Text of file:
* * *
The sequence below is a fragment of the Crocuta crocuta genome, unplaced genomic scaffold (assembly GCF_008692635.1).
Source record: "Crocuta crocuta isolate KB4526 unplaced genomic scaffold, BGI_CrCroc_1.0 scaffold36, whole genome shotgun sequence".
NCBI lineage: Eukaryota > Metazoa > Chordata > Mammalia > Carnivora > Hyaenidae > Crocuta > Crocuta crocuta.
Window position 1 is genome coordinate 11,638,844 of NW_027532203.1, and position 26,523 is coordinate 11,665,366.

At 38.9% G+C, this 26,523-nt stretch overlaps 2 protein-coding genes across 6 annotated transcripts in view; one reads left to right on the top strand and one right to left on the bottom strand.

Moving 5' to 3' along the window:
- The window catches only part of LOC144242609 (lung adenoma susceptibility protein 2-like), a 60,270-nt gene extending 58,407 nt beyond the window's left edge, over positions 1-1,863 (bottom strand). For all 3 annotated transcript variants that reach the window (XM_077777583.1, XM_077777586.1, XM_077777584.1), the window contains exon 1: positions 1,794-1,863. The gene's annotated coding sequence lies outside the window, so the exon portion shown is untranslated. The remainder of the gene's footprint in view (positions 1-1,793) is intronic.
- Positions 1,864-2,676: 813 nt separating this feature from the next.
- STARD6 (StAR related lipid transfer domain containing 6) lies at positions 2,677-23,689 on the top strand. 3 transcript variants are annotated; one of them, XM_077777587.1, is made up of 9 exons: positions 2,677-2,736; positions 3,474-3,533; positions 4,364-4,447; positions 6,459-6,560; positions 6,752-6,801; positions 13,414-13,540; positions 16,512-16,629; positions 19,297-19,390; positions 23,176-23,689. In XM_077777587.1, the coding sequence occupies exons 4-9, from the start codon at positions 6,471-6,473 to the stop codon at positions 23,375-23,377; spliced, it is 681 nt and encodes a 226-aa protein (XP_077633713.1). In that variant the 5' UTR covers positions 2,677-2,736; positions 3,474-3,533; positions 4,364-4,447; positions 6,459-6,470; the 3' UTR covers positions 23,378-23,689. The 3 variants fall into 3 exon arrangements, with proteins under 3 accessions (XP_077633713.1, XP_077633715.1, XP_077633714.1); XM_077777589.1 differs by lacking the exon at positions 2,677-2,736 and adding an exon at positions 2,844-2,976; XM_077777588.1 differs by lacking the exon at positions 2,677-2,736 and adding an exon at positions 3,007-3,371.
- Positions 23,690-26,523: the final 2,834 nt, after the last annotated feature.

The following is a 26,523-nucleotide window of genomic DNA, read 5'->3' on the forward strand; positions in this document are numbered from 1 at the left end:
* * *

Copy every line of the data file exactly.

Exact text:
The sequence below is a fragment of the Crocuta crocuta genome, unplaced genomic scaffold (assembly GCF_008692635.1).
Source record: "Crocuta crocuta isolate KB4526 unplaced genomic scaffold, BGI_CrCroc_1.0 scaffold36, whole genome shotgun sequence".
NCBI lineage: Eukaryota > Metazoa > Chordata > Mammalia > Carnivora > Hyaenidae > Crocuta > Crocuta crocuta.
Window position 1 is genome coordinate 11,638,844 of NW_027532203.1, and position 26,523 is coordinate 11,665,366.

At 38.9% G+C, this 26,523-nt stretch overlaps 2 protein-coding genes across 6 annotated transcripts in view; one reads left to right on the top strand and one right to left on the bottom strand.

Moving 5' to 3' along the window:
- The window catches only part of LOC144242609 (lung adenoma susceptibility protein 2-like), a 60,270-nt gene extending 58,407 nt beyond the window's left edge, over positions 1-1,863 (bottom strand). For all 3 annotated transcript variants that reach the window (XM_077777583.1, XM_077777586.1, XM_077777584.1), the window contains exon 1: positions 1,794-1,863. The gene's annotated coding sequence lies outside the window, so the exon portion shown is untranslated. The remainder of the gene's footprint in view (positions 1-1,793) is intronic.
- Positions 1,864-2,676: 813 nt separating this feature from the next.
- STARD6 (StAR related lipid transfer domain containing 6) lies at positions 2,677-23,689 on the top strand. 3 transcript variants are annotated; one of them, XM_077777587.1, is made up of 9 exons: positions 2,677-2,736; positions 3,474-3,533; positions 4,364-4,447; positions 6,459-6,560; positions 6,752-6,801; positions 13,414-13,540; positions 16,512-16,629; positions 19,297-19,390; positions 23,176-23,689. In XM_077777587.1, the coding sequence occupies exons 4-9, from the start codon at positions 6,471-6,473 to the stop codon at positions 23,375-23,377; spliced, it is 681 nt and encodes a 226-aa protein (XP_077633713.1). In that variant the 5' UTR covers positions 2,677-2,736; positions 3,474-3,533; positions 4,364-4,447; positions 6,459-6,470; the 3' UTR covers positions 23,378-23,689. The 3 variants fall into 3 exon arrangements, with proteins under 3 accessions (XP_077633713.1, XP_077633715.1, XP_077633714.1); XM_077777589.1 differs by lacking the exon at positions 2,677-2,736 and adding an exon at positions 2,844-2,976; XM_077777588.1 differs by lacking the exon at positions 2,677-2,736 and adding an exon at positions 3,007-3,371.
- Positions 23,690-26,523: the final 2,834 nt, after the last annotated feature.

The following is a 26,523-nucleotide window of genomic DNA, read 5'->3' on the forward strand; positions in this document are numbered from 1 at the left end: